Nothing about Web services changes any of this, as the arguments and examples throughout this article are intended to make clear. So we should expect the new B2B technologies to be employed in the same kinds of environments as the old ones. So far, this is exactly what weare seeing. Internetera B2B technologies, including elements of the Web-services tool kit, are being deployed by large companies to accomplish simple transactions and processes. In some cases, they’re being used simply to replace old EDI infrastructure.6

The case of IBM’s midrange B2B ordering effort, however, shows that leading companies are doing more with the new technologies than they could with the old. It therefore tells us something about the future of B2B. As companies get more experience and familiarity with their initial application-application linkages, they will learn which ones are worth expanding, which ones should stay simple and which ones should never have been attempted in the first place. They will advance, one project at a time, into deeper Level 2 and Level 3 interactions with their business partners, and completion of the projects will become quicker and more efficient. These companies may find that XML and the rest of the Web-services tool kit is actuallynot that much different and better than what came before and that it doesn’t make sense to strive for deeper interactions, but that seems unlikely. The Internetera B2B tool kit is a significant advance, and it seems likely that some companies will continue to use it to build richer, broader and deeper links than were previously possible.

Who Should Bother With B2B Web Services?

Does it make sense for you to embark on the slow, difficult journey toward deep application-application interaction with your business partners? And, if so, what’s the right way to go about it? To answer the first two questions, ignore the publicity and the predictions about Web services and B2B for a moment and think about what your business needs, rather than what new tools are available. Would linking your applications to another company’s be highly valuable? Can you quickly list the first set of transmissions and business processes you’d execute, the next set and so on? Can you identify the benefits, advantages and new capabilities that could (eventually) come from this kind of automation? And are these benefits particularly compelling, given your competitive situation? If a rival acquired them and you didn’t, would you be in a great deal of trouble?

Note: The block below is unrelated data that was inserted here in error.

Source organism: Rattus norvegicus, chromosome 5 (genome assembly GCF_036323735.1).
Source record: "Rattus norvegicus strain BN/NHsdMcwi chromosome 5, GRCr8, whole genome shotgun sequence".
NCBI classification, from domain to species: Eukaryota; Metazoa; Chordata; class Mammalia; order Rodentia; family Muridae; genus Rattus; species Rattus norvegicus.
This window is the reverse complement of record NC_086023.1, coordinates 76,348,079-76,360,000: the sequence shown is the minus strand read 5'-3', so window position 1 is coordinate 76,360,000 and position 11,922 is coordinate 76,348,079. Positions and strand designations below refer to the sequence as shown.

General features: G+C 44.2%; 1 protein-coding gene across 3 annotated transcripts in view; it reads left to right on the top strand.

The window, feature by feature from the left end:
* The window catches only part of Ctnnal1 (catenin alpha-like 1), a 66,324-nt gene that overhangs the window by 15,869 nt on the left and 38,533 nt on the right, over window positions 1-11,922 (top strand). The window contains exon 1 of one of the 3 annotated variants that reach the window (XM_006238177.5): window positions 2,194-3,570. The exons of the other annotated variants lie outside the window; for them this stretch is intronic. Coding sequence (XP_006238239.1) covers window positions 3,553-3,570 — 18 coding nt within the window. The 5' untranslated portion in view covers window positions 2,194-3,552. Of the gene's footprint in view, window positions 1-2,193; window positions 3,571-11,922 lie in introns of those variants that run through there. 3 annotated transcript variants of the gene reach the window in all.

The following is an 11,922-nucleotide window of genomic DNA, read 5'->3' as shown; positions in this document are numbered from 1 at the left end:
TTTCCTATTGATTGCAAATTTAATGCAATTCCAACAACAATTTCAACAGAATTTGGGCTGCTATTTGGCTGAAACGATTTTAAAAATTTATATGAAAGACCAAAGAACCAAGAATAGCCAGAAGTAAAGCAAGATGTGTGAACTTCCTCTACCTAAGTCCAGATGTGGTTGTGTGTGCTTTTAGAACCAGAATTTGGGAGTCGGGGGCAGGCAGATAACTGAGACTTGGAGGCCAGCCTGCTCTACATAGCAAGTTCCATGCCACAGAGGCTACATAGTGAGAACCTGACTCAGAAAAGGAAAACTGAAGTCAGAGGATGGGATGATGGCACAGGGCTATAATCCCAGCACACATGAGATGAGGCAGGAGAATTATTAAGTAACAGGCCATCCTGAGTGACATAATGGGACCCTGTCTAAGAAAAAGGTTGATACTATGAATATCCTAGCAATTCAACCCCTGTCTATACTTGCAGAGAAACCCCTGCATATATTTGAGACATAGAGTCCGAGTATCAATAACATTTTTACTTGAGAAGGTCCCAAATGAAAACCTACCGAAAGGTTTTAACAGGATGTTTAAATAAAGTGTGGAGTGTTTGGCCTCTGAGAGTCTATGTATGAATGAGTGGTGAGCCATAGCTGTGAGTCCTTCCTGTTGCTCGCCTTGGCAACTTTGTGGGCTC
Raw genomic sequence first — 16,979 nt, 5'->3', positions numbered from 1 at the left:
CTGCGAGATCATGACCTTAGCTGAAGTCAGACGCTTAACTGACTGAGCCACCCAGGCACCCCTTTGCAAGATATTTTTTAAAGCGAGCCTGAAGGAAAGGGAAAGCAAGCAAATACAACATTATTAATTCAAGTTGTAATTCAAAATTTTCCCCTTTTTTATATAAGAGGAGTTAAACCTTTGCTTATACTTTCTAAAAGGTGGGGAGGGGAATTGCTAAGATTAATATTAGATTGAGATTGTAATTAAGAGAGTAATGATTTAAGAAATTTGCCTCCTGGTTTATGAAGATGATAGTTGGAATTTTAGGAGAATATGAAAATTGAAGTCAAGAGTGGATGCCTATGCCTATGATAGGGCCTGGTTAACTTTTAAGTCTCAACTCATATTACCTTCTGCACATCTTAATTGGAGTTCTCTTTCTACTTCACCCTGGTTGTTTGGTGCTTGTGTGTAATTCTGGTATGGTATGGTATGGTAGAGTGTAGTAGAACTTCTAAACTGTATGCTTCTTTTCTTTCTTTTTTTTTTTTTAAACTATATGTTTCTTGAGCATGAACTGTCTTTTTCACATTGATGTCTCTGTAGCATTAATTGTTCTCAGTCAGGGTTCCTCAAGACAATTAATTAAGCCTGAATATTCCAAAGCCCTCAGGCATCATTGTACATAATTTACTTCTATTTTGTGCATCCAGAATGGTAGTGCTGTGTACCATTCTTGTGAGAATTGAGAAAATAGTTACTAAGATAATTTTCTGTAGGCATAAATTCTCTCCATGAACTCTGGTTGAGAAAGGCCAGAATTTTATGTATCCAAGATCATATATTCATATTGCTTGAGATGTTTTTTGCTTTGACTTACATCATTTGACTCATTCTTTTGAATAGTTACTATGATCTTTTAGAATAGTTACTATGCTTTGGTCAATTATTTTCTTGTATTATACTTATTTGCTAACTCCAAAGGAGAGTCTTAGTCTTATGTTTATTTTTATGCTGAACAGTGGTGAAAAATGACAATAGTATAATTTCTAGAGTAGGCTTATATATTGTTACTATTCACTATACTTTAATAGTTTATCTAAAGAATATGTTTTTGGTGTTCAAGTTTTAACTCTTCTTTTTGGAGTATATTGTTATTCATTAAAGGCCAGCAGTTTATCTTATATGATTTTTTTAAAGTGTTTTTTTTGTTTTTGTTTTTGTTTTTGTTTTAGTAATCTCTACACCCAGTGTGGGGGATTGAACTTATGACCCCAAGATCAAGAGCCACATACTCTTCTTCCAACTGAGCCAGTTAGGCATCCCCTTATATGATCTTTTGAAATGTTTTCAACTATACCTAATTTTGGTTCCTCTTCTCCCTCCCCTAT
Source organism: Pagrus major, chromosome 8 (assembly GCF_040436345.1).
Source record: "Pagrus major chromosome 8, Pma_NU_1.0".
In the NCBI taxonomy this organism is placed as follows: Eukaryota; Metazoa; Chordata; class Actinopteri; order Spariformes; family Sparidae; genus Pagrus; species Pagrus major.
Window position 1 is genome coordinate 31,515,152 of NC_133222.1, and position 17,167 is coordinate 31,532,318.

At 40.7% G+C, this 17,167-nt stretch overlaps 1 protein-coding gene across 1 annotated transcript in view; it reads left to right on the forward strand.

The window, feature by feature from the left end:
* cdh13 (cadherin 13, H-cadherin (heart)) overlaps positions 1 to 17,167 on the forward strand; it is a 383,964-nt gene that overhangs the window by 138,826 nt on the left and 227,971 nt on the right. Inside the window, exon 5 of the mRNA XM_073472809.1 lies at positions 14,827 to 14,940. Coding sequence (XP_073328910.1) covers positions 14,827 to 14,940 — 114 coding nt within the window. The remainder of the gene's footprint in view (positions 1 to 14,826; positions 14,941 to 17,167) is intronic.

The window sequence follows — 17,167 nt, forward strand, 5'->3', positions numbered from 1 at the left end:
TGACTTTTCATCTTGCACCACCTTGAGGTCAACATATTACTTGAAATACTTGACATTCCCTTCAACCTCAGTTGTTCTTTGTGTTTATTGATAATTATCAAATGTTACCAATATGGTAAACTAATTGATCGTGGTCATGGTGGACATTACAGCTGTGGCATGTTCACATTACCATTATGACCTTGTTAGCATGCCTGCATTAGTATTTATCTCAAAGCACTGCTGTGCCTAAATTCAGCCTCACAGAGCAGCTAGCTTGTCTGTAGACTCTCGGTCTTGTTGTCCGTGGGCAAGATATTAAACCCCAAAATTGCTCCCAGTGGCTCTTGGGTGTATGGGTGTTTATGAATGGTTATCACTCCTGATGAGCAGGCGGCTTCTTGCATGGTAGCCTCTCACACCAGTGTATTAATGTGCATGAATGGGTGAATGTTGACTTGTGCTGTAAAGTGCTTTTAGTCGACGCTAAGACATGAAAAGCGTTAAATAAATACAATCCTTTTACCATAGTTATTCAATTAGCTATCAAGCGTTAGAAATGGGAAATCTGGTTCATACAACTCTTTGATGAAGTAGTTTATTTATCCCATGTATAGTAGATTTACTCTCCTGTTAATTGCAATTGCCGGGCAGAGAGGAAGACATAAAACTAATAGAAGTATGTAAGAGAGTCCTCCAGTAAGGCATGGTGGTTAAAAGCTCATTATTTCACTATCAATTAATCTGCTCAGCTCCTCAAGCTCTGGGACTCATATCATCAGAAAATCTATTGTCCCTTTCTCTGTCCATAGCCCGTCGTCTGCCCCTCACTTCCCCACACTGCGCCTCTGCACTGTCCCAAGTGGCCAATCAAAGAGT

Finally, are the benefits from application-application interaction clearly greater than those resulting from human-human or human-application links? Recall that before beginning the B2B effort, Magirus employees weren’t faxing or phoning in their orders; they were typing them directly into IBM’s fulfillment systems via a Web site. Human-application interactions, in other words, were already occurring between the two companies; the B2B effort simply replaced some of them with application-application ones. Not every company, however, should make the same choice that Magirus and IBM did. When interactions between companies are less frequent and/or less important, it probably doesn’t make sense to replace manual links with automatic ones.

If your answers are mostly “no,” it’s probably not worthwhile to pursue application-application interactions. If you answered yes a number of times, it makes sense to explore the new world of B2B. But it’s important not toassume a yes answer to any of the above questions; only internal analysis will reveal whether B2B makes sense. Building application-application links between companies is not a universal competitive imperative. Like any other initiative, it makes sense in some circumstances and not in others.

If you embark on B2B initiatives, set and manage expectations properly. Don’t expect, for example, that the companies in your industry are going to set and adhere to Level 2 and Level 3 standards. And regardless of the state of the industry-level standards, the household problem, specialized business requirements (as seen in the IBM case) and the quest for competitive advantage will combine to ensure that company-level B2B e-documents and business processes will always be highly fragmented in nature. Similarly, don’t expect that all of the partners you want to work with will be equally excited about B2B or will be immediately willing to adopt the Level 2 and Level 3 solutions you propose. IBM’s work with its business partners, like many other similar projects, also shows the importance of working with trusted partners, leveraging the work of consortia and writing B2B “cookbooks” so that later projects ramp up faster and more easily than initial ones.